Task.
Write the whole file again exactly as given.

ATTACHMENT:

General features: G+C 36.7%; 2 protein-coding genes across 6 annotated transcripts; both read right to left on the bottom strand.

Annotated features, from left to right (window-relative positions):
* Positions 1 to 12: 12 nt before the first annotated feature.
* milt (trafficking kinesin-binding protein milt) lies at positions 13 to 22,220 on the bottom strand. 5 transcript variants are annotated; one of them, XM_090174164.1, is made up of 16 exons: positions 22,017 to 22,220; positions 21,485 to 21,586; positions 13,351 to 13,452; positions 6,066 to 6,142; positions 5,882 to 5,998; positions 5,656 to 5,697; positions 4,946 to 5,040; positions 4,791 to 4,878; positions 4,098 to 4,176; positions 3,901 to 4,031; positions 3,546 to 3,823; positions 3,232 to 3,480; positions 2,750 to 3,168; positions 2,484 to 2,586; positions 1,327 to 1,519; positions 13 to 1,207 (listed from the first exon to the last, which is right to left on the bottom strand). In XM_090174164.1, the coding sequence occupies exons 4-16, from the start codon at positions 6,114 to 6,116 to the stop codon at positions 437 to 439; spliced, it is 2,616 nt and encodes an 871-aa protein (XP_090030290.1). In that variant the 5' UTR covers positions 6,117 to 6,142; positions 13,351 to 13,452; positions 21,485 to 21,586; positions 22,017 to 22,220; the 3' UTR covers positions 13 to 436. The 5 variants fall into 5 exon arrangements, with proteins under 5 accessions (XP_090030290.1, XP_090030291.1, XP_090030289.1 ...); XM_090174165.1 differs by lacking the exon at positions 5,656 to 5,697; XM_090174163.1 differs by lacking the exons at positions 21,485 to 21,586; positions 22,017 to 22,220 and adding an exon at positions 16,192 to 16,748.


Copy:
General features: G+C 36.7%; 2 protein-coding genes across 6 annotated transcripts; both read right to left on the bottom strand.

Annotated features, from left to right (window-relative positions):
* Positions 1 to 12: 12 nt before the first annotated feature.
* milt (trafficking kinesin-binding protein milt) lies at positions 13 to 22,220 on the bottom strand. 5 transcript variants are annotated; one of them, XM_090174164.1, is made up of 16 exons: positions 22,017 to 22,220; positions 21,485 to 21,586; positions 13,351 to 13,452; positions 6,066 to 6,142; positions 5,882 to 5,998; positions 5,656 to 5,697; positions 4,946 to 5,040; positions 4,791 to 4,878; positions 4,098 to 4,176; positions 3,901 to 4,031; positions 3,546 to 3,823; positions 3,232 to 3,480; positions 2,750 to 3,168; positions 2,484 to 2,586; positions 1,327 to 1,519; positions 13 to 1,207 (listed from the first exon to the last, which is right to left on the bottom strand). In XM_090174164.1, the coding sequence occupies exons 4-16, from the start codon at positions 6,114 to 6,116 to the stop codon at positions 437 to 439; spliced, it is 2,616 nt and encodes an 871-aa protein (XP_090030290.1). In that variant the 5' UTR covers positions 6,117 to 6,142; positions 13,351 to 13,452; positions 21,485 to 21,586; positions 22,017 to 22,220; the 3' UTR covers positions 13 to 436. The 5 variants fall into 5 exon arrangements, with proteins under 5 accessions (XP_090030290.1, XP_090030291.1, XP_090030289.1 ...); XM_090174165.1 differs by lacking the exon at positions 5,656 to 5,697; XM_090174163.1 differs by lacking the exons at positions 21,485 to 21,586; positions 22,017 to 22,220 and adding an exon at positions 16,192 to 16,748.